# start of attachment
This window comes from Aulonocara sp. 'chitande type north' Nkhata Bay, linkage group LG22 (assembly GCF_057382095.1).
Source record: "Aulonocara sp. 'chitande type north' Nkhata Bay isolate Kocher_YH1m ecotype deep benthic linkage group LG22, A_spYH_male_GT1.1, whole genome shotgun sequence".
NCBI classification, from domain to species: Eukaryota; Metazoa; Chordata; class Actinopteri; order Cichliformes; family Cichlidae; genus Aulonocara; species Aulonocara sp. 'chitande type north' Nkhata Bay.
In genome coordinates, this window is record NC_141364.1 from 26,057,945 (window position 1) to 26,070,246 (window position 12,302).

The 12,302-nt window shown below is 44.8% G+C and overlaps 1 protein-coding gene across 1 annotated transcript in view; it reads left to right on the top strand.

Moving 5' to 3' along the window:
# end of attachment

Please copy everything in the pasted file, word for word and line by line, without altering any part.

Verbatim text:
This window comes from Aulonocara sp. 'chitande type north' Nkhata Bay, linkage group LG22 (assembly GCF_057382095.1).
Source record: "Aulonocara sp. 'chitande type north' Nkhata Bay isolate Kocher_YH1m ecotype deep benthic linkage group LG22, A_spYH_male_GT1.1, whole genome shotgun sequence".
NCBI classification, from domain to species: Eukaryota; Metazoa; Chordata; class Actinopteri; order Cichliformes; family Cichlidae; genus Aulonocara; species Aulonocara sp. 'chitande type north' Nkhata Bay.
In genome coordinates, this window is record NC_141364.1 from 26,057,945 (window position 1) to 26,070,246 (window position 12,302).

The 12,302-nt window shown below is 44.8% G+C and overlaps 1 protein-coding gene across 1 annotated transcript in view; it reads left to right on the top strand.

Moving 5' to 3' along the window: